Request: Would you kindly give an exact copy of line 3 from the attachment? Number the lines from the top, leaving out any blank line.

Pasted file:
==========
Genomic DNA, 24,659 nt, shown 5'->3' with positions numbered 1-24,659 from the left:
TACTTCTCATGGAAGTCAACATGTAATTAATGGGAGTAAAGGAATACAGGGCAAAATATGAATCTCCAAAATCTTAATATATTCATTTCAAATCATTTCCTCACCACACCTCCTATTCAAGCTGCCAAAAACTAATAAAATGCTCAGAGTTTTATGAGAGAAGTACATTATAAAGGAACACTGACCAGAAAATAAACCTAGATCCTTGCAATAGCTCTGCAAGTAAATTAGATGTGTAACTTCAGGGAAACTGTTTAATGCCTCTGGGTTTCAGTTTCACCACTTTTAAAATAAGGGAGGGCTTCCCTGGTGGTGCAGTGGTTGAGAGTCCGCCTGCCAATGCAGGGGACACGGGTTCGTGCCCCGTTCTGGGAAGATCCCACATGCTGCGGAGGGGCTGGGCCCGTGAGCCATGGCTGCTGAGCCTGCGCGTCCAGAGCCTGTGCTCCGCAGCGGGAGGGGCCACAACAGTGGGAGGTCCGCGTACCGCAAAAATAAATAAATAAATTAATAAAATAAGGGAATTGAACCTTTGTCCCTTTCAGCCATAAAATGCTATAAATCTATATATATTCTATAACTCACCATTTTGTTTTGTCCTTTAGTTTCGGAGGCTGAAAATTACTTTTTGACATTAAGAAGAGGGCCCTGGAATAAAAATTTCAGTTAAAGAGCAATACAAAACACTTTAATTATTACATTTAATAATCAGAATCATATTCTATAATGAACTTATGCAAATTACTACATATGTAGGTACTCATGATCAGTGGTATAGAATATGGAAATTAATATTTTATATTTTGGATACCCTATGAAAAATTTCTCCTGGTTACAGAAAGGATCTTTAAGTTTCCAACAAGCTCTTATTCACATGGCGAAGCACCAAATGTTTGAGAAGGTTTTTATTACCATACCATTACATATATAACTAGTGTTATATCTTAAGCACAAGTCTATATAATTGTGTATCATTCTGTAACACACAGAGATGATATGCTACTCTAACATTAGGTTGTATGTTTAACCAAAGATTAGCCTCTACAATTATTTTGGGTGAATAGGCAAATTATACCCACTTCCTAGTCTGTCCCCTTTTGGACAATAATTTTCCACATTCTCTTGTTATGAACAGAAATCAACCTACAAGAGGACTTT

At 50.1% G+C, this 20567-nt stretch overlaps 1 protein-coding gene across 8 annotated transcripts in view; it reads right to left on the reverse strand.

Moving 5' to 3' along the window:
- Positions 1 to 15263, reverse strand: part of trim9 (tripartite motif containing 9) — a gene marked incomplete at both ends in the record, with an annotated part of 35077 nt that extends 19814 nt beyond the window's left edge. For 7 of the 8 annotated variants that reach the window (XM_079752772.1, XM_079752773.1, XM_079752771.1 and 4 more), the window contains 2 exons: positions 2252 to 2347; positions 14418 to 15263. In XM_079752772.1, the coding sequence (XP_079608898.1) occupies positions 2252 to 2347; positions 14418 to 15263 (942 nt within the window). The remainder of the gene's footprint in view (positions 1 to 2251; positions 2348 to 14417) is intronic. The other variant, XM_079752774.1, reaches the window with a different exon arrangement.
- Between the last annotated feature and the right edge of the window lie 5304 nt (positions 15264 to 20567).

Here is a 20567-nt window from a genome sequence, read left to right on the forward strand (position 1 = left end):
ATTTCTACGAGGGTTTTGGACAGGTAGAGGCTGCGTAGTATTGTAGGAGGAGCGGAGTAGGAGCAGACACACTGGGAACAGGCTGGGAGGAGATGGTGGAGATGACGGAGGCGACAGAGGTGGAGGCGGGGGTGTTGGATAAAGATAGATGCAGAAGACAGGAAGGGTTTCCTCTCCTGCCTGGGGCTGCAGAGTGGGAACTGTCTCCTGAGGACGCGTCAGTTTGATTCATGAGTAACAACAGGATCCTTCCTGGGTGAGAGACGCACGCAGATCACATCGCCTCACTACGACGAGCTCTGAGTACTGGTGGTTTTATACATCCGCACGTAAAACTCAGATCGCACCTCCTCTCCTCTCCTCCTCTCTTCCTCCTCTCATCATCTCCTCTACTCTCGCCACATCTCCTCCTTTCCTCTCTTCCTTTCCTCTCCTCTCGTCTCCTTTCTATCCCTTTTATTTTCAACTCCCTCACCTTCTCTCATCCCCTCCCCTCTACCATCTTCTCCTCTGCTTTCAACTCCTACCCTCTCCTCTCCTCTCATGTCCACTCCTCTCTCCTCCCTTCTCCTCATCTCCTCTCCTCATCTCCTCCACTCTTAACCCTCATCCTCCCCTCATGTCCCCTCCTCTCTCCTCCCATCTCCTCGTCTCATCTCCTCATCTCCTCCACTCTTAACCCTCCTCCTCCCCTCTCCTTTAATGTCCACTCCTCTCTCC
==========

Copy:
At 50.1% G+C, this 20567-nt stretch overlaps 1 protein-coding gene across 8 annotated transcripts in view; it reads right to left on the reverse strand.